The first stop of the North American World Cup races was in Winter Park Colorado. This is one of my favorite race hills on the circuit and I was feeling like I had a bit of an advantage over the European and Japanese racers, as I’ve raced here many times over the years. First races of the week were a double header Super G – I finished 8th and 4th respectively. On one hand it’s not too bad, but the reality is that I was hoping to finish on the podium. The next 2 days were GS races and they went sour fast. I’m not really a good GS skier on the best of days – but even so I skied especially poor. For me it was a super tough start, the snow was really aggressive and it all went downhill after that (literally). I was eons off the pace and it was quite discouraging. Last race of the series was Slalom, and from what I remembered I was pretty good at it last time I raced World Cup. I finished my first run and felt good about it (only to realize I was in 9th place and way off the pace). I improved my second run and improved to 6th overall for the day.
It was a real eye opener for me to see the level at which everyone else was racing at… and for me to come in mid season with high hopes was like trying to run a car hard on a cold winter’s day. Colorado was far from being a bust; I left inspired and motivated to bring my best to the World Cup Finals, in Panorama.
The momentum had started to build up for me in Winter Park and I could feel myself getting charged up for Panorama. I love being back home in the Kootenay’s and feel so at peace in the mountains there. I came out strong and won the first Super G event of the week and was close in the second Super G, until I hit a nasty bump and lost traction, which sent me off course. The next event was Super Combined, which starts with a Super G in the morning (which I finished 4th) and then you race Slalom in the afternoon (which I completely blew and finished 9th overall, combined time). The final day of World Cup Finals was Slalom and I was motivated to do my best, and I did. First run I was in 4th position and in striking distance of winning… I started off my second run feeling smooth and aggressive through the tight turns and bumps, when out of nowhere I blew my ski off! I was perplexed and furious as to how this could have happened and so disappointed that I was disqualified from the race. I put my ski back on and raged down the rest of the course (the best I’ve ever skied Slalom, hand’s down); but it cost me dearly. I was fined for continuing down the track after I was disqualified and had to pay for my unsportsmanlike behavior. Not only did I pay the fine, but apologized to everyone for my actions (and I’ll tell you it was money well spent as I needed to blow off my frusteration in a constructive way).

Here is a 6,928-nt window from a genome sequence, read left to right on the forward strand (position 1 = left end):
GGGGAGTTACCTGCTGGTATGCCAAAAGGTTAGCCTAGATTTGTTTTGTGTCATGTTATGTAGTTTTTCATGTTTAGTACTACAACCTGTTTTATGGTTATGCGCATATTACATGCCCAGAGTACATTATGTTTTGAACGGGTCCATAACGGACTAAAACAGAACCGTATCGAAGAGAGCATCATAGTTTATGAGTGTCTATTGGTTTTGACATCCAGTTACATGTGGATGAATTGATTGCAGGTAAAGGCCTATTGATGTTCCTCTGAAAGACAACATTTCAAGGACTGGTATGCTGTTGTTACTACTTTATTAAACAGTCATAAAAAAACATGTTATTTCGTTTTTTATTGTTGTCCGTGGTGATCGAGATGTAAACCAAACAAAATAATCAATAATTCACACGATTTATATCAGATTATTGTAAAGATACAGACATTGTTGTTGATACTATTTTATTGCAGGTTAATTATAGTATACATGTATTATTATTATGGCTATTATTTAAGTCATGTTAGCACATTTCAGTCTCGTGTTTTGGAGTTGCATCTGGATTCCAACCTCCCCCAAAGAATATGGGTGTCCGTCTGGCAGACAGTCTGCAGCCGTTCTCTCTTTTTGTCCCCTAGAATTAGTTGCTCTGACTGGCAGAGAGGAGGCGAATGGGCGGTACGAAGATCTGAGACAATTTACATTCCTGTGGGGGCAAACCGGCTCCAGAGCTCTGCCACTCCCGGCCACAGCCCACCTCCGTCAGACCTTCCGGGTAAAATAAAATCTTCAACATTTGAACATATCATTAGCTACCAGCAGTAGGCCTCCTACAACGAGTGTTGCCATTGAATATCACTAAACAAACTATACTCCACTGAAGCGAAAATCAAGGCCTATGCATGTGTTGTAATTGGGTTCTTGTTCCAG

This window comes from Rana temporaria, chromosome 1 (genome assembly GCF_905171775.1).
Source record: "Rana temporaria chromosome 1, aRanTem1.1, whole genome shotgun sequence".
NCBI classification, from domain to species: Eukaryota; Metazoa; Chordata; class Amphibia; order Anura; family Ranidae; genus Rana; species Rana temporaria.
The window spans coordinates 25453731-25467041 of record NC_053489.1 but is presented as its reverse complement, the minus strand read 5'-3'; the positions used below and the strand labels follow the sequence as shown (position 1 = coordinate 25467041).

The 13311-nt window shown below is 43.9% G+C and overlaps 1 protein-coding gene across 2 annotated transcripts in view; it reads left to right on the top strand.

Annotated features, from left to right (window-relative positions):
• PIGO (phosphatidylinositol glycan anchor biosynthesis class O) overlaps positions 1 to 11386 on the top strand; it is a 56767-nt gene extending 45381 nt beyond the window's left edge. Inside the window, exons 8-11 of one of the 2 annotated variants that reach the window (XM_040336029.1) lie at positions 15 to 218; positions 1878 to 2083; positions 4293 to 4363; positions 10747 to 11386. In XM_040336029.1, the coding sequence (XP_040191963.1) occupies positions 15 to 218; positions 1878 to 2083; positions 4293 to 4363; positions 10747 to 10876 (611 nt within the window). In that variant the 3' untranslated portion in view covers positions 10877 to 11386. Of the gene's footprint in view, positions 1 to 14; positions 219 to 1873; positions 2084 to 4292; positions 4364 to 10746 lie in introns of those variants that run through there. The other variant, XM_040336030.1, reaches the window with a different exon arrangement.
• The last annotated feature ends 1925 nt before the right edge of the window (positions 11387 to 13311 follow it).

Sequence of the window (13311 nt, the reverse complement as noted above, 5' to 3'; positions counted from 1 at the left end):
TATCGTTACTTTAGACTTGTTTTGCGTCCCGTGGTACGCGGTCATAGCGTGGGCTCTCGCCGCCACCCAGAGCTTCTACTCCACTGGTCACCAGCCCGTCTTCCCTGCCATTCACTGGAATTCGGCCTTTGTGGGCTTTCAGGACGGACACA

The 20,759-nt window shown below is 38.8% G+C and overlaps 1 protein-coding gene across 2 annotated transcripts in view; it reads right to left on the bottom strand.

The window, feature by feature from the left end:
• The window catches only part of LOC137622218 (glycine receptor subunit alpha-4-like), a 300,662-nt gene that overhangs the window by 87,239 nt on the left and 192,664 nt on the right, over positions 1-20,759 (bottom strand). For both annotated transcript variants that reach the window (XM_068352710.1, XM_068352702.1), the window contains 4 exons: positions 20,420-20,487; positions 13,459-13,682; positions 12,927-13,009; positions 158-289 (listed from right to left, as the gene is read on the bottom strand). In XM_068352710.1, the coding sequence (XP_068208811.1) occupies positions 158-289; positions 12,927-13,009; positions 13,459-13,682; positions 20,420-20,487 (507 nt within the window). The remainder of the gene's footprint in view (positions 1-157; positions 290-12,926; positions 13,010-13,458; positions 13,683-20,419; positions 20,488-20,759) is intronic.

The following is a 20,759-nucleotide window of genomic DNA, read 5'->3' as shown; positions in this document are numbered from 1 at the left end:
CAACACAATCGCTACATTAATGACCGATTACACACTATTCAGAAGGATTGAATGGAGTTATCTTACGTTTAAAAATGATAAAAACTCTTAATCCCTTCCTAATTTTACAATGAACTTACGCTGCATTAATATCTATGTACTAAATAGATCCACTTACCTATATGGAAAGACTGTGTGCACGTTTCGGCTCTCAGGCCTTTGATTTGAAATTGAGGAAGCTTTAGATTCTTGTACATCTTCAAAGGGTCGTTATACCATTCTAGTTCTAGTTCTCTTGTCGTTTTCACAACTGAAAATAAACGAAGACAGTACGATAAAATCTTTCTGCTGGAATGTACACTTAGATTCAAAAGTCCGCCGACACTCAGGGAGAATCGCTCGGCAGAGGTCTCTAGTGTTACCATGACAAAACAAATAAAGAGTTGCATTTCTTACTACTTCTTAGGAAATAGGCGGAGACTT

I realized over the past few weeks how much I enjoy the action of ski racing, the pure beauty of flying down the mountain trying to balance on that fine line of skilled control and insanity. It is just on the perimeter of that line, just beyond your comfort zone and that’s where the magic lies… where you are free to explore you potential. Racing is also a game of attrition; whereas you need to be wise with how you push those boundaries and expand your experience.
After a tight few weeks of World Cup races filled with a few magnificent moments and some hard lessons learned ~ I wrapped up the season ranked 3rd overall in World Cup Super G standings. This is a super nice cherry on top of an already amazing winter.
Less then 24 hours later I’ve found myself in a nice little Euro chalet on the slopes of La Clusaz with the SalomonFreeski Team. It’s dumping outside and I’m sitting fireside eating cheese and drinking wine… LIFE IS GOOD.